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High speed seaplane designs

Jemiba

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Is it just coincidence, that this design seems to be remarkable similar to
the Dornier proposal for the Schneider Trophy, we discussed in the Dornier
racer thread some days ago ? ???
 

robunos

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reading the 'flight' article in more detail, it all becomes clear now...

"Mr Carter" is in fact W.G. 'george' Carter, chief designer of the Gloster aircraft company.

the flying boat shown is a hypothetical design powered by two bristol mercury air-cooled radials, for comparison with the 'Dornier' flying boat shown here,

http://www.secretprojects.co.uk/forum/index.php/topic,4969.msg39498.html#msg39498

powered by two water-cooled 'W' engines, probably napier lions.

it should be also be remembered that george carter also designed the Short-Bristow Crusader schneider trophy racer, also powered by a mercury radial, and who's lobate wing planform is also echoed in the hypothetical flying boat illustrated here.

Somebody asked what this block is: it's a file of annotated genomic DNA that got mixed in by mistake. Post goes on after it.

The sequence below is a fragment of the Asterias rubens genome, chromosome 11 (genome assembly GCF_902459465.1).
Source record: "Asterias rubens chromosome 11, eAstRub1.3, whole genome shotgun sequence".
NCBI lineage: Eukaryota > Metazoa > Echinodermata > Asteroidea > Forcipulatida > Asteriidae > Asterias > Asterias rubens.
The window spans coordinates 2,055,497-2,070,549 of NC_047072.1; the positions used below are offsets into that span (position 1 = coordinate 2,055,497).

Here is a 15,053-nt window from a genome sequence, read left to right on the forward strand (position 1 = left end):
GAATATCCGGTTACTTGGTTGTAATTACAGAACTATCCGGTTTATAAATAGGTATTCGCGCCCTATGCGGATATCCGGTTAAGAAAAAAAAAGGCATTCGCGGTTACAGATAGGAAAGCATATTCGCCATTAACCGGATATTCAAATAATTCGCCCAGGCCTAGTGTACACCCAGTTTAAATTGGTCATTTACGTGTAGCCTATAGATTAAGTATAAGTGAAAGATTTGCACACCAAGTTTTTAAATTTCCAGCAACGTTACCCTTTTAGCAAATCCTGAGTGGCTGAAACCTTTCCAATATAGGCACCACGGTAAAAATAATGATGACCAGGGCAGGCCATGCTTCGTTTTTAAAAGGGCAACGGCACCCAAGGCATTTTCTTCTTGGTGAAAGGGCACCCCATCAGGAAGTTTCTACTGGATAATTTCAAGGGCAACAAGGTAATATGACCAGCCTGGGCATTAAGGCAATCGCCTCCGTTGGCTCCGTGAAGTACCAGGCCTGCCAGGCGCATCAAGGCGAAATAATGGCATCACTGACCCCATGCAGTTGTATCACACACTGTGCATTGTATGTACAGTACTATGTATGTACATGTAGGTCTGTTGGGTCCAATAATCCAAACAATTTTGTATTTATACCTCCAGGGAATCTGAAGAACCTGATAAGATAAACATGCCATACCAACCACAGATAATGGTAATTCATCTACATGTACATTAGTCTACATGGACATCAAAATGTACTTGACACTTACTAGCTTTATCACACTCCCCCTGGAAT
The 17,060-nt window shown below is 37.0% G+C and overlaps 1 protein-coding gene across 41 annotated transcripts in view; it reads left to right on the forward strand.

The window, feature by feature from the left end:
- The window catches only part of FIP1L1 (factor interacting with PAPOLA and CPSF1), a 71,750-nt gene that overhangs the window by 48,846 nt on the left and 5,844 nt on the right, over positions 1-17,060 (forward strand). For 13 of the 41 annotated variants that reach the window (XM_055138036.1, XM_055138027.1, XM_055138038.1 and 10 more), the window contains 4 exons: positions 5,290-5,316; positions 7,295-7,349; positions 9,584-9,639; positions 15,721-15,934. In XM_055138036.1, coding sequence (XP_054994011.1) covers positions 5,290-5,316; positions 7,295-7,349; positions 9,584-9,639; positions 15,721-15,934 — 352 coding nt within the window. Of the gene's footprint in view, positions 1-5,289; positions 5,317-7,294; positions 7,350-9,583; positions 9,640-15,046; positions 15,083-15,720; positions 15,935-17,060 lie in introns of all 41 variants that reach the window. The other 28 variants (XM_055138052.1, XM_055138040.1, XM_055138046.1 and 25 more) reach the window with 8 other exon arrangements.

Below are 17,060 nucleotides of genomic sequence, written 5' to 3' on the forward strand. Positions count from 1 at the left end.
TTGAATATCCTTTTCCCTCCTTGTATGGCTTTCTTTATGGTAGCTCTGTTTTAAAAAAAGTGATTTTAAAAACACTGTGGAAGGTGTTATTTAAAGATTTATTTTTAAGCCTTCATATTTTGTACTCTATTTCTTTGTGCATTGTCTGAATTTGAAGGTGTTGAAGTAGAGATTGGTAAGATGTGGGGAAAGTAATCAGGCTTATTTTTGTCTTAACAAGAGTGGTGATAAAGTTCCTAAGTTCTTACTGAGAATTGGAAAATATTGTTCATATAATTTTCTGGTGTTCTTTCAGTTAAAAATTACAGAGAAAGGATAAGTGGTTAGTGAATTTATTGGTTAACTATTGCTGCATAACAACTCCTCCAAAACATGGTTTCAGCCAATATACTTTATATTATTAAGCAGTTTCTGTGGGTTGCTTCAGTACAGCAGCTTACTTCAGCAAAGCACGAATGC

cheers,
Robin.
 

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hesham

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Good info Robunos,

and a high speed flying boat of 1930.
http://www.flightglobal.com/pdfarchive/view/1930/untitled0%20-%201126.html
 

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robunos

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and a high speed flying boat of 1930.
http://www.flightglobal.com/pdfarchive/view/1930/untitled0%20-%201126.html
this is a development of the design posted in the dornier racer thread, using sponsons instead of wing floats, designed again by george carter. this time the engine type is quoted explicitly, as napier lion VIIDs.

cheers,
Robin.
 

Gannet